Prime Minister Narendra Modi on Friday is addressing a convention on the 10th-anniversary celebrations of the Right to Information (RTI) Act which was brought in ‘to promote transparency and accountability in the working of every public authority’.
As the act completes a decade of existence, here is how (and why) it changed the way the government and public servants function:
1. What is RTI?
A law that empowers every citizen to seek replies from the public-funded organisations. It came into force on October 12, 2005, almost 25 years after the proposal was first mooted.
What does it do?
The law provides a mechanism to ensure that information is given in a time-bound manner and imposes a penalty for willful default by government officials. It provides transparency guidelines for the government’s functioning through suo moto disclosure.
It requires the appointment of public information officer, from the panchayat level to the Prime Minister’s Office.
What comes under its purview?
Citizens can ask for anything that the government can disclose to Parliament.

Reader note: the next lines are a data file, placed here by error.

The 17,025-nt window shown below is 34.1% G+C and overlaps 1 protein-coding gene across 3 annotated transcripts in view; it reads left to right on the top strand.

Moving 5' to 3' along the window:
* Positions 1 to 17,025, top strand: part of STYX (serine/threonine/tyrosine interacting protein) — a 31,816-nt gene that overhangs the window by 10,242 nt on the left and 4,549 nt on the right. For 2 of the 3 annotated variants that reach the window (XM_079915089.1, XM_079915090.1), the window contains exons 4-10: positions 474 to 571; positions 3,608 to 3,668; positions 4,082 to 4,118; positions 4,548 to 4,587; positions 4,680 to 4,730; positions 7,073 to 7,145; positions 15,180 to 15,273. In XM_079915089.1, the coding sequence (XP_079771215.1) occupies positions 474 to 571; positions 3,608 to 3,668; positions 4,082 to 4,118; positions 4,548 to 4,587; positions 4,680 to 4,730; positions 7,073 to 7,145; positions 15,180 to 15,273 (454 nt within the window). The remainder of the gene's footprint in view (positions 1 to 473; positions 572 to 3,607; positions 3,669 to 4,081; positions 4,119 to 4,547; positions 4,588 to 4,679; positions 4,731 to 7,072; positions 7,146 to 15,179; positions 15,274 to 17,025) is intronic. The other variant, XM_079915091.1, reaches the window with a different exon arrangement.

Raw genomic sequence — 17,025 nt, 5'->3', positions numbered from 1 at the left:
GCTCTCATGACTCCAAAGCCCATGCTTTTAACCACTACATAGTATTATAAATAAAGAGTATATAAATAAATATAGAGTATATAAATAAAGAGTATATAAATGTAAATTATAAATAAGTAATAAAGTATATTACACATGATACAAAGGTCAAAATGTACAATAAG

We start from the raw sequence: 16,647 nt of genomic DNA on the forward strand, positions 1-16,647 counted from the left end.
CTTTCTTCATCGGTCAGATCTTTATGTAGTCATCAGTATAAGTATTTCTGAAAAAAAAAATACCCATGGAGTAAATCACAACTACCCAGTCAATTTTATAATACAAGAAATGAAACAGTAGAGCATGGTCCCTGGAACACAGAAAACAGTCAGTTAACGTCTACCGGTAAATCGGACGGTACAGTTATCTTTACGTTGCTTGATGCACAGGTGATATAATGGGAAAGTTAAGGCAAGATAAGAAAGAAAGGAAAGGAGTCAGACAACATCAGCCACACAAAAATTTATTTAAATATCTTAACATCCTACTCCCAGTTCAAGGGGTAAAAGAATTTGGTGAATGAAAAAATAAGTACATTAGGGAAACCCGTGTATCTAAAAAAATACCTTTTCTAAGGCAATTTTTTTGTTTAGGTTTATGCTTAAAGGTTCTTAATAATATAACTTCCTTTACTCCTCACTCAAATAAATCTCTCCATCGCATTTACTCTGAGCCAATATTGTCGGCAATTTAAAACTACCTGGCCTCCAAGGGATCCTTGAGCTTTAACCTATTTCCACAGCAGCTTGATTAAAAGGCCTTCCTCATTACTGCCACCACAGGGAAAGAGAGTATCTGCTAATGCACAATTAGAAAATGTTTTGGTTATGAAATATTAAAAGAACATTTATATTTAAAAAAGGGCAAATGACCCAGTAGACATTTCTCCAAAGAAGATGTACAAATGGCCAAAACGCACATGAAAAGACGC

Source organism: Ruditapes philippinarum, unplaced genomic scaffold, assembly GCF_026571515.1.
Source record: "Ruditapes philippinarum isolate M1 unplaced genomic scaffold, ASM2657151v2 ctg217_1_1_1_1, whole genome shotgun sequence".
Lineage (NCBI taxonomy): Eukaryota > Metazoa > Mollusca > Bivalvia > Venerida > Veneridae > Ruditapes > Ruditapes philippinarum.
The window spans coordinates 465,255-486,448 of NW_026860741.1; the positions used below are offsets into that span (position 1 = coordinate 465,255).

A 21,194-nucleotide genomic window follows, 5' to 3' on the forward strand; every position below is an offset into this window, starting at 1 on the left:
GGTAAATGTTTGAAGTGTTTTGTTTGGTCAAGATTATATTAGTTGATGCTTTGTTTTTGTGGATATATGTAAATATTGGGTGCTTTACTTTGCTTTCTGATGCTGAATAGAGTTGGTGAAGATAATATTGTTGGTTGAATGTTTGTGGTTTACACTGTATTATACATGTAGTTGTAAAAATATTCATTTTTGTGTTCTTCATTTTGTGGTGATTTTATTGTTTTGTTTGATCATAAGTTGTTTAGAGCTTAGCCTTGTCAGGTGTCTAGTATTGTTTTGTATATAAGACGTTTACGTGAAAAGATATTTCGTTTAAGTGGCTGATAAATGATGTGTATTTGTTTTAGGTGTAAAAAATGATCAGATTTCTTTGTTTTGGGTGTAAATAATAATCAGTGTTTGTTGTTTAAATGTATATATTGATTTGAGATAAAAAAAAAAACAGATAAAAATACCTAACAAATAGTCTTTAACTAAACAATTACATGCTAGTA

Information that can prejudicially impact internal security, relations with foreign countries, intellectual property rights, breach of parliamentary privilege and impedes investigations cannot be shared with the public.
Cabinet papers are exempt until a decision has been implemented. However, discussions within the Cabinet can never be disclosed.
2. RTI for change
Students can now access answer keys of objective type question papers. After much reluctance and a CIC order, the answer keys of civil service examination and IIT-JEE are now available on the websites of the Union Public Service Commission and IIT-JEE respectively, helping students to find out their scores even before the official announcement.
Transparency at highest level
Assets and wealth declaration of all public servants — PM and his entire council of ministers, civil servants — are now in the public domain.
Delay in appointment of the central information commissioner for almost eight months had increased pendency in the clearing of appeals by the information watchdog.
Also, public authorities delay or do not give information, leading to harassment of RTI users.
4. Effective law
Proactive declaration of information by the government as stipulated in RTI law will reduce applications. Putting all RTI replies on government websites will also curb unnecessary applications.
Empowering public authorities to give out information will make the process transparent.
There have been some complaints of frivolous RTI applications. Public authorities have also accused some applicants of using RTI for blackmail.